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Glenn

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Posts posted by Glenn

  1. If you have a welder, add wings to adjust the depth in your tuyere.  IF no welder then bend some Z brackets to adjust the height.  Clay up any openings so all the air goes up the new tuyere.

    As to the size of the opening, insert a pipe of the right internal diameter and weld it in place or add some shims to hold it in place.

    Making things work is always faster than trying to make enough excuses to cover everything.  Not picking on you, just saying fix it.

  2. Finish the outside first, that is what everyone will look at and see.  The inside will be weather tight and then depend on your time table. 

    Add a cot and a bathroom so if you get sent to the dog house it no longer matters.  Maybe a kitchenette.

  3. Many forges (the upper limit for some) can heat 1 inch square.  If you go to 3 inch square you are talking about going from 1x1 in cross section to 3x3 in or 9 times the cross section.  This means 9 times the heat needed to approach working temperature.  It means 9 times the coal used and 9 times everything else involved.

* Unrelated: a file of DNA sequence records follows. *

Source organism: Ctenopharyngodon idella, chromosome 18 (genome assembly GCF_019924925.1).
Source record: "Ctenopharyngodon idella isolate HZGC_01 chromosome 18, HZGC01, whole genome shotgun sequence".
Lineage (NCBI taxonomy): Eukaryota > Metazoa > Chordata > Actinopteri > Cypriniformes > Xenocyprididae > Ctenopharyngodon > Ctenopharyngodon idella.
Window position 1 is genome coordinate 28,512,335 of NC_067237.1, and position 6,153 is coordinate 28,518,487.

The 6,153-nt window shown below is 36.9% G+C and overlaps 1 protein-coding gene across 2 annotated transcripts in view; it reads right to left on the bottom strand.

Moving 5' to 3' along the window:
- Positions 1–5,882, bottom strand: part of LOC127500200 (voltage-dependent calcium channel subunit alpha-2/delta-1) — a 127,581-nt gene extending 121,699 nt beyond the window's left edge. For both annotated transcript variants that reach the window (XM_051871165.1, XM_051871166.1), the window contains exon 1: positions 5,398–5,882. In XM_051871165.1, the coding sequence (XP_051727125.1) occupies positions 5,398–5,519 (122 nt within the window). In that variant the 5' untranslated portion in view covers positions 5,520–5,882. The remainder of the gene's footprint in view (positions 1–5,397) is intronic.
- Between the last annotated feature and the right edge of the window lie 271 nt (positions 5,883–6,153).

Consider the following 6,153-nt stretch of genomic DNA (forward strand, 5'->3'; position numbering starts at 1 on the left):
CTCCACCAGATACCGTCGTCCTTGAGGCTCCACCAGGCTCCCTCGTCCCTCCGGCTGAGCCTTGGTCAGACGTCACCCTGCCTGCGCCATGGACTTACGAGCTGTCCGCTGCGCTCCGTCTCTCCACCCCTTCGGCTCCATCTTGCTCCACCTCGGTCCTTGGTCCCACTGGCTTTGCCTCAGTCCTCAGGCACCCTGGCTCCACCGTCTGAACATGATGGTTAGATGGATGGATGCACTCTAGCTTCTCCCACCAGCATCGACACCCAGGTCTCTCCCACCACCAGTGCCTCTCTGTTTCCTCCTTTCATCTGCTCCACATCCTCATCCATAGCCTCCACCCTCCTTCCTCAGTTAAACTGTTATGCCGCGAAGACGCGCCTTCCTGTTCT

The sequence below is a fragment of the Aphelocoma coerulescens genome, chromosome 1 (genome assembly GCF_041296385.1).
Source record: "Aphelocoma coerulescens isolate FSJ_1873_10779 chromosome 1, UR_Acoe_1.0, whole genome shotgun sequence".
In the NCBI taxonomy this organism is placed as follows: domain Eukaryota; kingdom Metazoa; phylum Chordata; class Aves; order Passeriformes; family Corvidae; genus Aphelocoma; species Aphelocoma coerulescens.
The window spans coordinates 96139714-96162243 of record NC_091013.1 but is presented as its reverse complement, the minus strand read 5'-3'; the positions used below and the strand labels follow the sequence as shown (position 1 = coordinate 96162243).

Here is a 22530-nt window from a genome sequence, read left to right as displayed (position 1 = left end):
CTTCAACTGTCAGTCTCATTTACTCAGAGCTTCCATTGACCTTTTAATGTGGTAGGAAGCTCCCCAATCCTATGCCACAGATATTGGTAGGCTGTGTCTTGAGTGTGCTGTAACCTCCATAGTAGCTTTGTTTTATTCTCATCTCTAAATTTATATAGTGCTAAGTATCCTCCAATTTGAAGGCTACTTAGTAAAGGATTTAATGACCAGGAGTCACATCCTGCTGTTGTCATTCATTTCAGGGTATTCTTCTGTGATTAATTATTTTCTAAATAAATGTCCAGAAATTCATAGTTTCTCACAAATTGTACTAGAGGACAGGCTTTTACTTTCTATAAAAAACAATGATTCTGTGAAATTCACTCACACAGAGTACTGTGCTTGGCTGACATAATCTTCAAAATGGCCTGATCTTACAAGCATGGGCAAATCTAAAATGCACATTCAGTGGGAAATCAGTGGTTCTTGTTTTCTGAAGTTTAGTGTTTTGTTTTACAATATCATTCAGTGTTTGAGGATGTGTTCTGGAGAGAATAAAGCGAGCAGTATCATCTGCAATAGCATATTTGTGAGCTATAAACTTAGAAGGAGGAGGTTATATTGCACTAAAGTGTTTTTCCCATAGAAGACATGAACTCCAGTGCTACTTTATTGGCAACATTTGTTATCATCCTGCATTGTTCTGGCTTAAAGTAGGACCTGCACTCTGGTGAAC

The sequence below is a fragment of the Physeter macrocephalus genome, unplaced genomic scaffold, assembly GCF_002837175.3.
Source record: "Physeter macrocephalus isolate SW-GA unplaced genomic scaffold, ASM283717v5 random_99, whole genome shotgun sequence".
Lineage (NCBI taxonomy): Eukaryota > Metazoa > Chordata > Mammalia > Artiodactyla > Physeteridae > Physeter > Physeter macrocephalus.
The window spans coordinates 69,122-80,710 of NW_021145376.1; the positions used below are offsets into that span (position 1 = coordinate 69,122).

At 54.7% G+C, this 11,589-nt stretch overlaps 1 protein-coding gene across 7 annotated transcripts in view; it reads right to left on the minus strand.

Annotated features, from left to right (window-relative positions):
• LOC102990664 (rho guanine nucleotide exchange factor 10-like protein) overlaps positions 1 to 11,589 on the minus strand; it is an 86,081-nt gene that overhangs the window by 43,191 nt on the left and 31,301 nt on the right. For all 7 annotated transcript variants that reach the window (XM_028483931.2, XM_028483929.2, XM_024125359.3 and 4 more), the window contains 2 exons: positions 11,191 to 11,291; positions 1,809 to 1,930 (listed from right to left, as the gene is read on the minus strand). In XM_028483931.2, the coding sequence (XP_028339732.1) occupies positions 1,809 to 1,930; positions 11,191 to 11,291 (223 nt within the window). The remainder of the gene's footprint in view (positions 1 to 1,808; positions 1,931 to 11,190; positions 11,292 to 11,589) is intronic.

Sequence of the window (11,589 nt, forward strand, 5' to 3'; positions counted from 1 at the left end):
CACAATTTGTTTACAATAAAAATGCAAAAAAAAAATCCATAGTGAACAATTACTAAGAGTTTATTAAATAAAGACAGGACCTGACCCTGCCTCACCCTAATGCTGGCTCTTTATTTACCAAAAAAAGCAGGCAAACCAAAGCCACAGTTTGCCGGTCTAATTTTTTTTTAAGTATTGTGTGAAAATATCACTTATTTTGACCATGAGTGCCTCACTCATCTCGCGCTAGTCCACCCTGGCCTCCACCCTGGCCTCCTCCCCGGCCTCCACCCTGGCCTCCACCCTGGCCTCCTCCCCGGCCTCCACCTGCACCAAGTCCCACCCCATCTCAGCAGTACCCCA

2-1/2 inch diameter round is 17 pounds per foot or 51 pounds.  3x3 inch is 31 pounds per foot 3 feet long is 100 pounds.  You have a set of tongs that will grip onto that size material?  How do you plan on handling or moving that weight?  And you do realize that you need some heavy hitting BIG hammer, think industrial strength.

    Cutting off a hammer head size piece of material will still mean heating that chunk of metal, tongs, a heavy hammer and the proper size drifts for the handle hole.

    This is not to throw water on your project or idea, but to give you information for consideration.